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Over half UK's sniffer dogs used in search for Shannon

MORE than half of all the UK’s dogs specially trained to find missing people are now on the Shannon Matthews investigation, the biggest search of its kind ever in West Yorkshire.

MORE than half of all the UK’s dogs specially trained to find missing people are now on the Shannon Matthews investigation, the biggest search of its kind ever in West Yorkshire.

Police teams from across the country are in Dewsbury, hunting for the timid nine-year-old who vanished three weeks ago.

Dogs have been drafted in from Strathclyde in Scotland, Surrey, Hampshire and Greater Manchester to help the West Yorkshire dogs.

The operation continues at full pace, with more than 300 officers working on the baffling case as they continue to search 3,000 homes and businesses in the Dewsbury Moor area.

The dogs can sniff out people who are alive and in trouble – possibly after a fall – but can also find decomposing bodies and blood.

Detectives continue to hope they will find Shannon alive, but continue to “consider every possibility”.

Chief Insp Graham Armitage, who is in charge of the search part of the hunt for Shannon, said 16 of the UK’s 27 specialist victim recovery dogs were now involved in the search, both in homes and outside.

He said handlers were working up to 14-hour days to maintain the momentum.

“The dogs are trained to find anything from live human beings to traces of blood,” he added.

Asked if the dogs had actually found anything he replied: “We’ve had a number of indications.

“But obviously dogs will indicate on a simple nosebleed and this is completely innocent. So we have had a number of indications, all of which have been investigated.”

He added: “We are hoping we will find Shannon alive and well, but have to consider every possibility.”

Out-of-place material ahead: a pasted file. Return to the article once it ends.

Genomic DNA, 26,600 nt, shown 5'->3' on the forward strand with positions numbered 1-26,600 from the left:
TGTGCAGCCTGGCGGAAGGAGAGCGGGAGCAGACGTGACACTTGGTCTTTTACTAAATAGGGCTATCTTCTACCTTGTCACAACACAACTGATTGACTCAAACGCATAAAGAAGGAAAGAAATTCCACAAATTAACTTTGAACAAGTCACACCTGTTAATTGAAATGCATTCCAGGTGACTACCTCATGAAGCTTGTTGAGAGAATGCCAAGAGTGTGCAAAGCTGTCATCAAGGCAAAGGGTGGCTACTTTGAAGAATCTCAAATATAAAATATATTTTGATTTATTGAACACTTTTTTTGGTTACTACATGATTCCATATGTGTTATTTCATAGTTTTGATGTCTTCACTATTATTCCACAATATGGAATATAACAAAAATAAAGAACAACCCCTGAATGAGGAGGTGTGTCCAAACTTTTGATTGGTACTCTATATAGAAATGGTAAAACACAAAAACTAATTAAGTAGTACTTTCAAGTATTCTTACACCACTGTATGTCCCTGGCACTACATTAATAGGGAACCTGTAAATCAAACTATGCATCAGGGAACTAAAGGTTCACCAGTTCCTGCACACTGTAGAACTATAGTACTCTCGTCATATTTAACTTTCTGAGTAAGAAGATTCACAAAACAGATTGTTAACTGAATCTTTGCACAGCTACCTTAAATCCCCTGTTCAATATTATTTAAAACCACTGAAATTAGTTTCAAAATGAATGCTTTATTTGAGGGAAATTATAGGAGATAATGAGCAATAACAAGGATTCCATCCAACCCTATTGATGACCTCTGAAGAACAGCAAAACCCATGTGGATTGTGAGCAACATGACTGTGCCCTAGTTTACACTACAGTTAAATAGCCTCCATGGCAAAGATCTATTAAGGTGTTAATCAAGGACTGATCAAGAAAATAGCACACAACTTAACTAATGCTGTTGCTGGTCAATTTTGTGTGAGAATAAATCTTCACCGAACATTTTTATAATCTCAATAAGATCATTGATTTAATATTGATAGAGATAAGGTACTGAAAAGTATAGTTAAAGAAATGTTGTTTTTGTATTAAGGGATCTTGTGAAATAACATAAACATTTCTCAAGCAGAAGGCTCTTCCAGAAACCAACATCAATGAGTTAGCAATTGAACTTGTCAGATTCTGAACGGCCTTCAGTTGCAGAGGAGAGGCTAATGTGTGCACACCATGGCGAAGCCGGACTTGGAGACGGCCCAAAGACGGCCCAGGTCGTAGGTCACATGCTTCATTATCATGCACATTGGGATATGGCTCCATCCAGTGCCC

Chief Insp Armitage revealed details of the search during a press briefing yesterday in Crow Nest Park, about a mile and a half from Shannon’s home in Moorside Road, Dewsbury Moor.

He said: “There is a massive amount of resources committed here. It is a huge operation.

“Every individual here is committed to finding Shannon. The officers are still very well motivated. This is the biggest missing person inquiry I’ve been involved in over my 28-year service.”

Asked whether the search would extend beyond Dewsbury and the immediate area he said the operation could only be guided by information it was given.

“It’s all about information,” he said. “When we get that information we go where it takes us.”

He confirmed that some of the landmark outdoor areas already thoroughly searched include Crow Nest Park, Spen Valley Greenway and Jessop Park in Batley, along with allotments and playing fields.

Det Supt Andy Brennan, who is leading the overall search for Shannon, said the last confirmed sighting of her remained at 3.10pm on February 19.

The shy youngster was seen by teachers leaving Westmoor Junior School following a swimming trip.

Since then West Yorkshire Police have mounted an operation involving 250 officers plus a team of 60 detectives.

Chief Supt Brennan repeated his statement that he is gravely concerned for Shannon.

He said officers were now about two-thirds of the way through a list of 3,000 homes and commercial premises which were being searched.

He said the concentration of this effort remained on the route Shannon should have taken home from school.

Chief Supt Brennan said: “Clearly, in the first couple of days we were looking to recover Shannon at the earliest opportunity.

“We then restructured the searches to review all the search areas and look for anything that might be evidence.

“That type of search is far more detailed than just searching for Shannon herself.”

Last night Shannon’s family and friends were joined by many people from Dewsbury for a sponsored walk to mark three weeks since she vanished and raise money for their continuing search efforts.

The Sun newspaper has increased the reward it is offering to help find Shannon from £20,000 to £50,000.

 

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